Grass No, Hemp Yes! New VA Law Signed

Source: Purdue University

Two years of trade-dispute induced tariffs have decimated Virginia’s tobacco farmers, the president of Virginia’s Board for Agriculture and Consumer Services told his fellow board members Thursday.  As he spoke Governor Ralph Northam was upstairs in the same building preparing to sign legislation the industry hopes provides a path forward for those same farmers.

Hemp.  Industrial Hemp.  Not for smoking but for squeezing out the oil.

Robert J. Mills of Pittsylvania County is already in the business of growing hemp, some of which he says is being grown to meet organic standards for the state of California.   The production schedule for hemp is like tobacco’s, he said, it works well in the same soils, and tobacco curing barns can be used to dry the product.   

“Sometimes when things sound too good to be true, they aren’t true,” Mills told the board.  But clearly, he has high hopes.  Those in the industry now have faced extremely high start-up costs (he said $20,000 per acre) and have operated without crop insurance or other protections.   The changing law may make this a mainstream cash crop, but it will still be regulated.

The 2018 Farm Bill at the federal level liberalized the rules on hemp production and sales, and the legislation Northam signed Thursday brings Virginia’s rules in line.  The companion bills, Senate Bill 1692 and House Bill 1839, both had emergency clauses, so the law is now in effect.

The law lays the groundwork for production of the oil from hemp in Virginia under state supervision, as well.  It legalizes dealing in hemp by parties who are not the producers.

To qualify as industrial hemp the crop must test below 0.3 percent THC content, the intoxicant in the cannabis sativa plant.  The THC content in marijuana for consumption is about ten percent, but any plant with THC above the limit is treated as marijuana under the law.   CBD from hemp is not under the same restrictions as CBD from marijuana.  Any other product from hemp is also out from under the old legal cloud.

Virginia Tech has been doing research and promoting the product through its extension service. An industry advocacy group was easy to find but is not registered to lobby at the General Assembly.  It is (of course) run out of Nelson County.

The state law on hemp amended by these bills previously allowed hemp production only for research purposes, but that’s “out the window now,” reported VDACS Director of Policy Kevin Schmidt.  “We really are talking about full commercialization now.”  He explained some of the more intricate elements of the new bill, which allows a crop to slip above that 0.3 percent target to as high at 0.6 percent on some tests without the farmer being put out of business. It must be by accident.

If anybody is growing a crop with too much THC and is doing so with a “culpable mental state greater than negligence,” that person will lose their license and be reported to law enforcement.  That phrase may be new to the Code of Virginia.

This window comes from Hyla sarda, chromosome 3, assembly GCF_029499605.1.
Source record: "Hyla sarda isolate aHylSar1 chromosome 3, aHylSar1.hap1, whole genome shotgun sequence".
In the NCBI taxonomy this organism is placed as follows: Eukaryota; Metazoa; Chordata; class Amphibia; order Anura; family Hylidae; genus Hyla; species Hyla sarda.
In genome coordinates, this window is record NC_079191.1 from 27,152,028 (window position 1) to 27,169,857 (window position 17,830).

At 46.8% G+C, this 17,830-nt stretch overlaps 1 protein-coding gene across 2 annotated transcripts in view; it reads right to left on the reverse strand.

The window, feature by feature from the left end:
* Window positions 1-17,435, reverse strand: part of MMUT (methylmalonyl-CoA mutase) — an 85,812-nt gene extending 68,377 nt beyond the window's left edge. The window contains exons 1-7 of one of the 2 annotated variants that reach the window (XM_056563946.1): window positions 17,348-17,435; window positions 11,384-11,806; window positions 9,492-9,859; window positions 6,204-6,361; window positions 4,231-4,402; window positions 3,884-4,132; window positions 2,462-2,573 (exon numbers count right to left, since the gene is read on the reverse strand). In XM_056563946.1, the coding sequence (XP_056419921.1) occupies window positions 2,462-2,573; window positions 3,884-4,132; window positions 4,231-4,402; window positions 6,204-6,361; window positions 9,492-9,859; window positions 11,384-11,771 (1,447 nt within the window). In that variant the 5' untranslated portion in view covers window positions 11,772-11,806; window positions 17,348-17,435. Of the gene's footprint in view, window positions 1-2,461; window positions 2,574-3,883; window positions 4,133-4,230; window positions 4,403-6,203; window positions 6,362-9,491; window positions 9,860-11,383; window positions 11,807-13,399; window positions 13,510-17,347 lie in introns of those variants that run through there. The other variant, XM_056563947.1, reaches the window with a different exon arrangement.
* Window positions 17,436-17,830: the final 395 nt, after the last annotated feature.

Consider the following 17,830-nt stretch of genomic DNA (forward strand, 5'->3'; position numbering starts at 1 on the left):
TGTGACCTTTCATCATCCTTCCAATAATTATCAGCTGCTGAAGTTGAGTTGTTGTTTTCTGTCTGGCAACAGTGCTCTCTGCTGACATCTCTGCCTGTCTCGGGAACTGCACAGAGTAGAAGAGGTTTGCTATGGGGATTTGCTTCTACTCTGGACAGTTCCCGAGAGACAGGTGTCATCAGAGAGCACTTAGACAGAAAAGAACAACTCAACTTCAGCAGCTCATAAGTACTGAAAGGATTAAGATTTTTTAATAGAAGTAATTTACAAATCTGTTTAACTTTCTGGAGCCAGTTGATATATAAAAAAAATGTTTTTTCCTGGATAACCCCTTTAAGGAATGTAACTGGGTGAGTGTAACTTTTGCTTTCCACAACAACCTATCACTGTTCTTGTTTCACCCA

Later this year Virginia will apply to the US Department of Agriculture to have the licensing and enforcement authority delegated to it, Schmidt said.  The race is on across the country.

The department is so excited about the bill that Secretary of Agriculture Bettina Ring came to make an unscheduled appearance before the board, touting the accomplishment before she went upstairs in the Patrick Henry Building to the signing ceremony.  She promised a more public (but totally ceremonial) signing for the bills later.

There wasn’t much splash about the issue during the session, and Mills indicated that was by design, with the pharmaceutical industry possibly stalking (pun intended) the bill to extinguish competition from Virginia farmers.  All the focus was on the fight over unsuccessful marijuana legalization.

Schmidt described an even more broad bill, House Bill 2256, ending state registration of any medical product containing any part of the cannabis plant, and this isn’t just hemp.  Those products, however, would be intended only for animals.  Northam signed that one March 8.  Are the pets in your neighborhood more mellow? Getting into your snack cabinet?  Got a veterinarian in your neighborhood?

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20 responses to “Grass No, Hemp Yes! New VA Law Signed

  1. I know a farmer and he said you bust the whole crop if its over 3%, so screw it. There’s also the constant overwatch, not worth it.

  2. He needs to read this new bill. Still tight but more leeway, they said.

  3. Does this have the potential to become a big crop in Va – like tobacco once was.. or corn or soybeans?

    • Plenty of people think so. Me, I’d wait until some medical authority published actual research that it does any good. Right now it is all testimonials and wishful thinking, little data. In a January RTD story I found after writing the advocates were talking of “saving farms” but I also note that many other states are rushing in, too. (As of 6:30 am the state computer system is not yet noting that Northam signed the bills, despite everybody yesterday saying he was doing just that….)

      Here is what FDA said in December: https://www.fda.gov/newsevents/newsroom/pressAnnouncements/ucm628988.htm

  4. Not easy to understand the logic if the idea is that use of the product is still illegal………. why allow it to be grown?

    odd ….